Woman ‘Cured’ Of Cancer After Being Given Only Months To Live
Nearly 2 million women globally are diagnosed with breast cancer every year, amounting to 25% of all cancers in women. Breasts—life-giving symbols of fertility—are also potential hosts to the fifth deadliest cancer worldwide.
The survival rate for metastatic breast cancer, which happens when the cancer spreads to other parts of the body, is only 22%.
But this week, scientists found something that could dramatically change how breast cancer is treated forever. For the first time in world history, a woman with advanced stage breast cancer was “cured” thanks to an experimental new therapy.
Judy Perkins, a 52-year-old engineer and mother-of-two from Florida, was given three months to live after several rounds of chemotherapy failed to keep the cancer from spreading to the rest of her body.
The American Cancer Society (ACS) states that the five-year survival rate after diagnosis for people with stage 4 breast cancer is 22 percent.
“My condition deteriorated a lot towards the end, and I had a tumor pressing on a nerve, which meant I spent my time trying not to move at all to avoid pain shooting down my arm,” Perkins told The Guardian. “I had given up fighting.”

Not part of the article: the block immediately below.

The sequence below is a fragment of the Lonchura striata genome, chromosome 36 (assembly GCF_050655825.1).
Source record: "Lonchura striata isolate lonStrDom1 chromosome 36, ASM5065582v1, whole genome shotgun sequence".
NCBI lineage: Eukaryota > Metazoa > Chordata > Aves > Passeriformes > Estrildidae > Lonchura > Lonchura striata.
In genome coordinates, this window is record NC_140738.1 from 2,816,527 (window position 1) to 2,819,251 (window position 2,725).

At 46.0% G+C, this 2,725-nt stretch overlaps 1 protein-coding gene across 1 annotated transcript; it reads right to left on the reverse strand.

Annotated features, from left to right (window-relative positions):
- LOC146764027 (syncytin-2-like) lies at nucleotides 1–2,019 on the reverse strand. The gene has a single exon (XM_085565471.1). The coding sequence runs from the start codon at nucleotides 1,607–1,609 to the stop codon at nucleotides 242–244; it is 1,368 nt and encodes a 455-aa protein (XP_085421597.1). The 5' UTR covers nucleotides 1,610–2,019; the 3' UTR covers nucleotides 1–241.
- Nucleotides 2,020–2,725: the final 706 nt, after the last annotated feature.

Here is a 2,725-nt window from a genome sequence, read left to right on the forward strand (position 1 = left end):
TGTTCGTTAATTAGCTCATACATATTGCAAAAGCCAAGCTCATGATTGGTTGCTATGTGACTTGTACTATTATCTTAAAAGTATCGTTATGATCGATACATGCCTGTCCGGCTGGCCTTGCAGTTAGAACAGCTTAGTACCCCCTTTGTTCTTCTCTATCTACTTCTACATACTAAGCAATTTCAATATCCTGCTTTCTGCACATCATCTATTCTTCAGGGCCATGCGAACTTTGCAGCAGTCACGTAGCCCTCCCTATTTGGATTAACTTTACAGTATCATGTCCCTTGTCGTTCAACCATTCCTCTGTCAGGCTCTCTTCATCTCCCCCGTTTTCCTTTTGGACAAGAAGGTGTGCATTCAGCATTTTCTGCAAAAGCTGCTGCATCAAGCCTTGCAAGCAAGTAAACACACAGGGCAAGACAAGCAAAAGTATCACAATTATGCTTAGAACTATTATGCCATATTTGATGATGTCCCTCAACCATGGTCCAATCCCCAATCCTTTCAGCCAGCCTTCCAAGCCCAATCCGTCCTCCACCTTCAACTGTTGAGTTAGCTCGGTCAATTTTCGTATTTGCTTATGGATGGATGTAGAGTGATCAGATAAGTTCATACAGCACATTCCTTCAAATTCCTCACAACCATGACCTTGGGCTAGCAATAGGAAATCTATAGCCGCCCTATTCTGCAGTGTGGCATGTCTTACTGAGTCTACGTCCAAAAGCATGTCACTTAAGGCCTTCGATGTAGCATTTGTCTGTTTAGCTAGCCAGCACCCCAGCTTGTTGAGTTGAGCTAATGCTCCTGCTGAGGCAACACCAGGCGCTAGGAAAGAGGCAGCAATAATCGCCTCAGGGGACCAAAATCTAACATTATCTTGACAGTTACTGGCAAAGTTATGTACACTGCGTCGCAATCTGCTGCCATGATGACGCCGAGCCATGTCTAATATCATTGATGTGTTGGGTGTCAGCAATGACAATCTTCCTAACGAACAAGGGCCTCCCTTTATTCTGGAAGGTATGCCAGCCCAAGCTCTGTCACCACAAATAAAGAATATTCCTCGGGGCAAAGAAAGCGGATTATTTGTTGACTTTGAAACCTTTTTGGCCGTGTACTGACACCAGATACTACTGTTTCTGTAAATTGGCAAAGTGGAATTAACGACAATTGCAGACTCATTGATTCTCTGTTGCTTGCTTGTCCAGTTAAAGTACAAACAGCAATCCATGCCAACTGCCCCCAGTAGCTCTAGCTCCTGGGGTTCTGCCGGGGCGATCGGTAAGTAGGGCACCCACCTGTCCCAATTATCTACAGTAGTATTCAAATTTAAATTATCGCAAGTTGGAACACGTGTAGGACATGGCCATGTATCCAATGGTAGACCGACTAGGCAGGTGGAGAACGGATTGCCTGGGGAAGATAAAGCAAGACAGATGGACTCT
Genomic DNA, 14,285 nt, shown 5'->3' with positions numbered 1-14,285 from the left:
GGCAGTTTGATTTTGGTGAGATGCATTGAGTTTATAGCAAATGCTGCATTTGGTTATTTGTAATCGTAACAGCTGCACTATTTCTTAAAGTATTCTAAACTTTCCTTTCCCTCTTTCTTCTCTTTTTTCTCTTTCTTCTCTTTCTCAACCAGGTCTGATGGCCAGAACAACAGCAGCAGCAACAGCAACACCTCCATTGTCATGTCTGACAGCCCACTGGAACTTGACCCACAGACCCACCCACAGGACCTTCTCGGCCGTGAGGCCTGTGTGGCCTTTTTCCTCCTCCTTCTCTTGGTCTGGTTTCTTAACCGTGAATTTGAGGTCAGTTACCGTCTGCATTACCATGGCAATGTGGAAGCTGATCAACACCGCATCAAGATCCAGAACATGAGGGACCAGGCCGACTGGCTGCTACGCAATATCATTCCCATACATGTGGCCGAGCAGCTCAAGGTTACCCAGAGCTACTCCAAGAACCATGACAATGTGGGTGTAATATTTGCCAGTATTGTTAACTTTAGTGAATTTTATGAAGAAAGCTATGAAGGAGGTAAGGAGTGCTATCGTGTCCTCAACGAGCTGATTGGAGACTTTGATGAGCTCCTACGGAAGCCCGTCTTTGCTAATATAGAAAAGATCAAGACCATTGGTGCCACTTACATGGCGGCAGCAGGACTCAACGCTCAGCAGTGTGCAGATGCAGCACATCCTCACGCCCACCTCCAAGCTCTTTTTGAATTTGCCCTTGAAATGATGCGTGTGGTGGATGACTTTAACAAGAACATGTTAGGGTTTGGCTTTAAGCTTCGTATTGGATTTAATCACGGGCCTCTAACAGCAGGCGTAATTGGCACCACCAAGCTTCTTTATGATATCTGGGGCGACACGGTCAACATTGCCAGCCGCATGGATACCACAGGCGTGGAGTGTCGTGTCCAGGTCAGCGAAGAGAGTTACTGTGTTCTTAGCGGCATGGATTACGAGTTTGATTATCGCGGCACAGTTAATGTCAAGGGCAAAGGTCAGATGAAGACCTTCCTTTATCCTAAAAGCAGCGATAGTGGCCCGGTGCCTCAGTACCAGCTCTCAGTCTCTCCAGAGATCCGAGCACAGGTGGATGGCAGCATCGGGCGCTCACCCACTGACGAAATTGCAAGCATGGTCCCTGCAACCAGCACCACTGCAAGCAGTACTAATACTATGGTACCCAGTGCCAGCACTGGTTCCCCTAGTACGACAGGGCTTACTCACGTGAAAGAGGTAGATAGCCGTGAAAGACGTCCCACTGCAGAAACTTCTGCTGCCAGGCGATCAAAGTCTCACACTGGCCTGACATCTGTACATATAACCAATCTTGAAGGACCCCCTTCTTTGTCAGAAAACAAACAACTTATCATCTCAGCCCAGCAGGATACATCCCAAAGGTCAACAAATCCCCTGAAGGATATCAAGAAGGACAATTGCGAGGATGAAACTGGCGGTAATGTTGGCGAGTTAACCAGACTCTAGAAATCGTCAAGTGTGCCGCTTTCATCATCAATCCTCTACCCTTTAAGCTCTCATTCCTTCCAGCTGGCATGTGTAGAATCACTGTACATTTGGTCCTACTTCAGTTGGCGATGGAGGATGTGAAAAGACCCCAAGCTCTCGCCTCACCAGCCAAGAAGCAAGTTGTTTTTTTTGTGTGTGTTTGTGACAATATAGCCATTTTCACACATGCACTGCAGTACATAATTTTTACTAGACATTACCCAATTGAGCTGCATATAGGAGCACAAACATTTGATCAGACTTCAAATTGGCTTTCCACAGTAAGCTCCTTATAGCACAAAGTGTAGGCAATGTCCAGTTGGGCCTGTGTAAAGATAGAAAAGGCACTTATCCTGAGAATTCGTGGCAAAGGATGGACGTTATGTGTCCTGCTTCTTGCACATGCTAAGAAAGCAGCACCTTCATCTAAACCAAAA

She was then enrolled at the US National Cancer Institute for a new kind of immunotherapy. The treatment used a process called adoptive cell transfer to remove one of the tumors from Perkins’s body and locate all the friendly T cells that were still able to recognize harmful cancer cells.
Once the T cells were identified, they were extracted and multiplied until the scientists had an army of 90 billion cancer-fighting cells which they were then able to inject back into Perkins.
Within weeks, Perkins literally felt her tumors shrinking; she even celebrated by going on a 40-mile hike – and now, two years after the treatment, she is still cancer-free.
Traditionally, the more mutations that cancer cells have, the easier the immune cells of the body can track and combat them. Cancers like ovarian cancer, prostate cancer, and breast cancer are difficult for the body to respond to because they have few mutations, thus making it more difficult for the body to detect the cancerous cells amid the healthy cells. This fact makes the new T-cell treatment even more impressive.
“I was very skeptical about whether this treatment would work because I knew the odds were not really great. But within two weeks I could feel the tumors in my chest wall shrinking and I started to feel better,” Perkins told The Telegraph. “It feels miraculous and I am beyond amazed that I have now been free of cancer for two years.
“Experts may call it ‘extended remission’ but I call it a cure,” she added.
Overall, black/non-Hispanic black women have a slightly lower rate of breast cancer compared to white/non-Hispanic white women. But among breast cancers, non-Hispanic black women have a higher mortality rate and die sooner than any other ethnic group.
There are differences when looking by age: